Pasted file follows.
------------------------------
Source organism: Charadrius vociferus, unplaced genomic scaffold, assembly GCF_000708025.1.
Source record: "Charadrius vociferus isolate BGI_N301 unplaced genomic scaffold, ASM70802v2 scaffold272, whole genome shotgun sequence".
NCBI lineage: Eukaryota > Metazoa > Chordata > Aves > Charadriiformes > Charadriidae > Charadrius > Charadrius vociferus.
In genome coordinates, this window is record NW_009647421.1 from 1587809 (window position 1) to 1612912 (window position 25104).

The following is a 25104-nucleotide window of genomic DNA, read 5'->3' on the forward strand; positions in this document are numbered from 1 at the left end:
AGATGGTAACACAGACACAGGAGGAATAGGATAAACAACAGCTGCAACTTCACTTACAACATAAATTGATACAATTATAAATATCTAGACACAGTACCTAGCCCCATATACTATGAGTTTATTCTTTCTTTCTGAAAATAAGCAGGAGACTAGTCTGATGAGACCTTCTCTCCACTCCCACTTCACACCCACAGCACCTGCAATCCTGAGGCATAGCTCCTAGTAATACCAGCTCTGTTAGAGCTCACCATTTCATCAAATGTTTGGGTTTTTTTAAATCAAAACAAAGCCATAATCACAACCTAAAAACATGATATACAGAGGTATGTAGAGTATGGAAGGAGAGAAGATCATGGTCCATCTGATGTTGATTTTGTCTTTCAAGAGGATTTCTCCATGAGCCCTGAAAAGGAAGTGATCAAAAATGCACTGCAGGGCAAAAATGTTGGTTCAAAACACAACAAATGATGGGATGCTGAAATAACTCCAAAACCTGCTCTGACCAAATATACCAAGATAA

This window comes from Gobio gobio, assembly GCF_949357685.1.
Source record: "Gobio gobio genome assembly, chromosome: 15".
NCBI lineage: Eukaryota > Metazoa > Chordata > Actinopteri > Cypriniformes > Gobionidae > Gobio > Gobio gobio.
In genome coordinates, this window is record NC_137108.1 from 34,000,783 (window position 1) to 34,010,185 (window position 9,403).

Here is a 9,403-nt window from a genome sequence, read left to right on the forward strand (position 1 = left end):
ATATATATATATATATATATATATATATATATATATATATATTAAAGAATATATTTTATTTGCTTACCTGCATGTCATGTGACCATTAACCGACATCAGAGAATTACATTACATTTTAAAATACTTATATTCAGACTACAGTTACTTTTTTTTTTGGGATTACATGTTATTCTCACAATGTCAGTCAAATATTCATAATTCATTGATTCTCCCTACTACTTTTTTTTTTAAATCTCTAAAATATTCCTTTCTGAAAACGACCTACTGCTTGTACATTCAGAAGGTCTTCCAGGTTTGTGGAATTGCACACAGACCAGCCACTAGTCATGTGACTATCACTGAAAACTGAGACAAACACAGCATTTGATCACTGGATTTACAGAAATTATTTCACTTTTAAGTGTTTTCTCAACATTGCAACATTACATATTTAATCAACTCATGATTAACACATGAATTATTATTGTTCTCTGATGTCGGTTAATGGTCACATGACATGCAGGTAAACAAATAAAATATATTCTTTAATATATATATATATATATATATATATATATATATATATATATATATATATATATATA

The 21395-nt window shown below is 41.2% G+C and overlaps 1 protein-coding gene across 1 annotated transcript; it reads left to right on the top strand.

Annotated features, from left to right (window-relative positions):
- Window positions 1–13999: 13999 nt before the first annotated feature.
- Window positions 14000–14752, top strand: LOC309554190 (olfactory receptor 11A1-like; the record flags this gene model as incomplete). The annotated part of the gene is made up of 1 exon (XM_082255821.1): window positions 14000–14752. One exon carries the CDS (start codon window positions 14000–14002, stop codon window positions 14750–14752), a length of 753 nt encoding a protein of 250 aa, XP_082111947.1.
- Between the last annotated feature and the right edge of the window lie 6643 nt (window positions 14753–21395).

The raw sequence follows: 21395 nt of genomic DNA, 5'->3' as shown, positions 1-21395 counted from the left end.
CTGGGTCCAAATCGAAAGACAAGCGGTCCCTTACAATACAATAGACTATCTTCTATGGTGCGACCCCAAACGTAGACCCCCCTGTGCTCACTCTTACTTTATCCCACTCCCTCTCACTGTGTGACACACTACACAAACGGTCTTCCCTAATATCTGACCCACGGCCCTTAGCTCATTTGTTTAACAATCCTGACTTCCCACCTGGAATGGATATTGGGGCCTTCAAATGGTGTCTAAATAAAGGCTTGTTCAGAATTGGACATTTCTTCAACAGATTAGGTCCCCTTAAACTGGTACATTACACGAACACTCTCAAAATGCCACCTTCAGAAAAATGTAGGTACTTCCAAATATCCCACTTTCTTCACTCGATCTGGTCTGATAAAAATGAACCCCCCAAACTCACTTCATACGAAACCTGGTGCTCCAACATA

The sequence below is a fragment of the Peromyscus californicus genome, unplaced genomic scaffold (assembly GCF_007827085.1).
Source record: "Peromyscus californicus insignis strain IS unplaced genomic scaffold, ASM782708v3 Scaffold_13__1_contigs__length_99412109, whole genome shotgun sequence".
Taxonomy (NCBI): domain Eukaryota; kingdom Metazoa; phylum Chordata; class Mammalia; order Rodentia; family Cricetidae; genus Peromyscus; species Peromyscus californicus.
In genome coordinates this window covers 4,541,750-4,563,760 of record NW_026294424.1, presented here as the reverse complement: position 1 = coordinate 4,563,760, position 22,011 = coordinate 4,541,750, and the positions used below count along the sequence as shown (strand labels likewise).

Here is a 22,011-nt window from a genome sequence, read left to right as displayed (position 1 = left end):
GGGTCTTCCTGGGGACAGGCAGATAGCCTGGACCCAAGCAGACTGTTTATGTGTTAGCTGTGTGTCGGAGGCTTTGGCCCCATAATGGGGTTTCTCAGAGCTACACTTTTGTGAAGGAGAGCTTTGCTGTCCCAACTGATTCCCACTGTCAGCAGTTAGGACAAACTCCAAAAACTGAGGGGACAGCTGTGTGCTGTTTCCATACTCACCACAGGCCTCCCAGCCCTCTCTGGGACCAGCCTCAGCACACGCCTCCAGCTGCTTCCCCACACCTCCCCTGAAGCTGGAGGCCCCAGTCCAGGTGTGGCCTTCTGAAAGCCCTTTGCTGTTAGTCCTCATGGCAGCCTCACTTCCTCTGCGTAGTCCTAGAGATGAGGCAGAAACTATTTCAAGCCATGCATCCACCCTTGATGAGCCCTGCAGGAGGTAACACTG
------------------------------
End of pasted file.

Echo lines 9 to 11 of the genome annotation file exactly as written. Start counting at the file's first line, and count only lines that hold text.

NCBI lineage: Eukaryota > Metazoa > Chordata > Actinopteri > Cypriniformes > Gobionidae > Gobio > Gobio gobio.
In genome coordinates, this window is record NC_137108.1 from 34,000,783 (window position 1) to 34,010,185 (window position 9,403).

Here is a 9,403-nt window from a genome sequence, read left to right on the forward strand (position 1 = left end):